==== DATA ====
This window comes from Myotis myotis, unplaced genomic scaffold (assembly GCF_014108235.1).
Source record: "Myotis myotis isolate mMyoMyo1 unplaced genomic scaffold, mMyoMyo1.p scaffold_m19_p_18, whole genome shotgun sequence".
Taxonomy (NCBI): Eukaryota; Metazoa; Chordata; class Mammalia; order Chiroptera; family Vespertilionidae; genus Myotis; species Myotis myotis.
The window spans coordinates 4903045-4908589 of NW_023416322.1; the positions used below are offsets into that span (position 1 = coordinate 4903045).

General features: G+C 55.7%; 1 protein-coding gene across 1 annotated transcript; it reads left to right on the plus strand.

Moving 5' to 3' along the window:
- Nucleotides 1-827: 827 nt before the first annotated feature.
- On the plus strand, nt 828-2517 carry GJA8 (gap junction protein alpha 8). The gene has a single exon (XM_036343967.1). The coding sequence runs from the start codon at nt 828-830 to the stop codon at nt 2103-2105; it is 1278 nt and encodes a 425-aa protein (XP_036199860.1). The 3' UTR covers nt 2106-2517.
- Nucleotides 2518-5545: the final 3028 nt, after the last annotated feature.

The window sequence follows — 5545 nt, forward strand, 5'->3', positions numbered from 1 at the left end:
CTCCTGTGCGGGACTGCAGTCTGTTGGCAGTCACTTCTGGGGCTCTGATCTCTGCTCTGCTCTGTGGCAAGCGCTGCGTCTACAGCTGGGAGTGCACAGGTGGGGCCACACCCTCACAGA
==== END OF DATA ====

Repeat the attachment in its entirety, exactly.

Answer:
This window comes from Myotis myotis, unplaced genomic scaffold (assembly GCF_014108235.1).
Source record: "Myotis myotis isolate mMyoMyo1 unplaced genomic scaffold, mMyoMyo1.p scaffold_m19_p_18, whole genome shotgun sequence".
Taxonomy (NCBI): Eukaryota; Metazoa; Chordata; class Mammalia; order Chiroptera; family Vespertilionidae; genus Myotis; species Myotis myotis.
The window spans coordinates 4903045-4908589 of NW_023416322.1; the positions used below are offsets into that span (position 1 = coordinate 4903045).

General features: G+C 55.7%; 1 protein-coding gene across 1 annotated transcript; it reads left to right on the plus strand.

Moving 5' to 3' along the window:
- Nucleotides 1-827: 827 nt before the first annotated feature.
- On the plus strand, nt 828-2517 carry GJA8 (gap junction protein alpha 8). The gene has a single exon (XM_036343967.1). The coding sequence runs from the start codon at nt 828-830 to the stop codon at nt 2103-2105; it is 1278 nt and encodes a 425-aa protein (XP_036199860.1). The 3' UTR covers nt 2106-2517.
- Nucleotides 2518-5545: the final 3028 nt, after the last annotated feature.

The window sequence follows — 5545 nt, forward strand, 5'->3', positions numbered from 1 at the left end:
CTCCTGTGCGGGACTGCAGTCTGTTGGCAGTCACTTCTGGGGCTCTGATCTCTGCTCTGCTCTGTGGCAAGCGCTGCGTCTACAGCTGGGAGTGCACAGGTGGGGCCACACCCTCACAGA